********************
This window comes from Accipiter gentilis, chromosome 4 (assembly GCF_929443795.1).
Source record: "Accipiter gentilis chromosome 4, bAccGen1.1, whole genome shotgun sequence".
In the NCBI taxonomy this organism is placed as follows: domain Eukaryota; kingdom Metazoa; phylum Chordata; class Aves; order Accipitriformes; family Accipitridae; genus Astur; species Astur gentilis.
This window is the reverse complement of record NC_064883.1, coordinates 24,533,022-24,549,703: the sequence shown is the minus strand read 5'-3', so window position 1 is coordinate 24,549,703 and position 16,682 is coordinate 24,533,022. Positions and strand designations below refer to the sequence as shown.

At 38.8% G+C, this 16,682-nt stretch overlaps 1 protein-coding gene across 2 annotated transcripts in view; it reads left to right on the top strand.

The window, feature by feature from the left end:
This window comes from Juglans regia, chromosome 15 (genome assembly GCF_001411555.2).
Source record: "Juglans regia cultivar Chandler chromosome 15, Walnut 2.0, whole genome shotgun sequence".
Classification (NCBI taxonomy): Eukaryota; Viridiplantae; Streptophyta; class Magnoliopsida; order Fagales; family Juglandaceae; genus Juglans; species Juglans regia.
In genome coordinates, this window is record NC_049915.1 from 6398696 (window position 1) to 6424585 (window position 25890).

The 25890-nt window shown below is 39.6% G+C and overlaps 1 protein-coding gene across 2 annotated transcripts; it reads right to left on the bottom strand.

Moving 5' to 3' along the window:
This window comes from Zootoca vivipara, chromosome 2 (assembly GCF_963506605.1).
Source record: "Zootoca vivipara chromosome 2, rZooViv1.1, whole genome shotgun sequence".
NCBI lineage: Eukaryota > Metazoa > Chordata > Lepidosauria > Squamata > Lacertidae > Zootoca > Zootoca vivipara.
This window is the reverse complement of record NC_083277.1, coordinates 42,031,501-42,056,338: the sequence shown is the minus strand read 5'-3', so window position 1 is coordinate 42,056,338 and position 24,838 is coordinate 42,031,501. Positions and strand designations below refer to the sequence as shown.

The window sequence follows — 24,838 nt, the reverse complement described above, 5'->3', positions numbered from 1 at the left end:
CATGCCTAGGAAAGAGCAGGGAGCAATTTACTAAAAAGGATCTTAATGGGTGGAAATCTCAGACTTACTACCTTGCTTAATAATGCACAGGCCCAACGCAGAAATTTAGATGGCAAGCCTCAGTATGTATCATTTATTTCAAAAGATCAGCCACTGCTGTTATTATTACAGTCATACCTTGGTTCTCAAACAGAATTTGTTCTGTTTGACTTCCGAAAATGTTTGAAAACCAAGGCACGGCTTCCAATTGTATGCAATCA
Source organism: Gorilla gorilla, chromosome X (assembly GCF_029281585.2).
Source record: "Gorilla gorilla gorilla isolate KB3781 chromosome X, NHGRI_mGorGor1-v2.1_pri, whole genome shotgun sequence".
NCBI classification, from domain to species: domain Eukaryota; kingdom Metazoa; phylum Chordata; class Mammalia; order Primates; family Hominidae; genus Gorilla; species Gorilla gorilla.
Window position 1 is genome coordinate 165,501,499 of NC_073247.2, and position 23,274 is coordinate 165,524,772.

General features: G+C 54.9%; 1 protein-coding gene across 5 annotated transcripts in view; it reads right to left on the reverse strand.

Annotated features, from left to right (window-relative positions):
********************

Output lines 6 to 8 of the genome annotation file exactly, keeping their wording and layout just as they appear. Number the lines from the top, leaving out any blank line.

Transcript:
The window, feature by feature from the left end:
This window comes from Juglans regia, chromosome 15 (genome assembly GCF_001411555.2).
Source record: "Juglans regia cultivar Chandler chromosome 15, Walnut 2.0, whole genome shotgun sequence".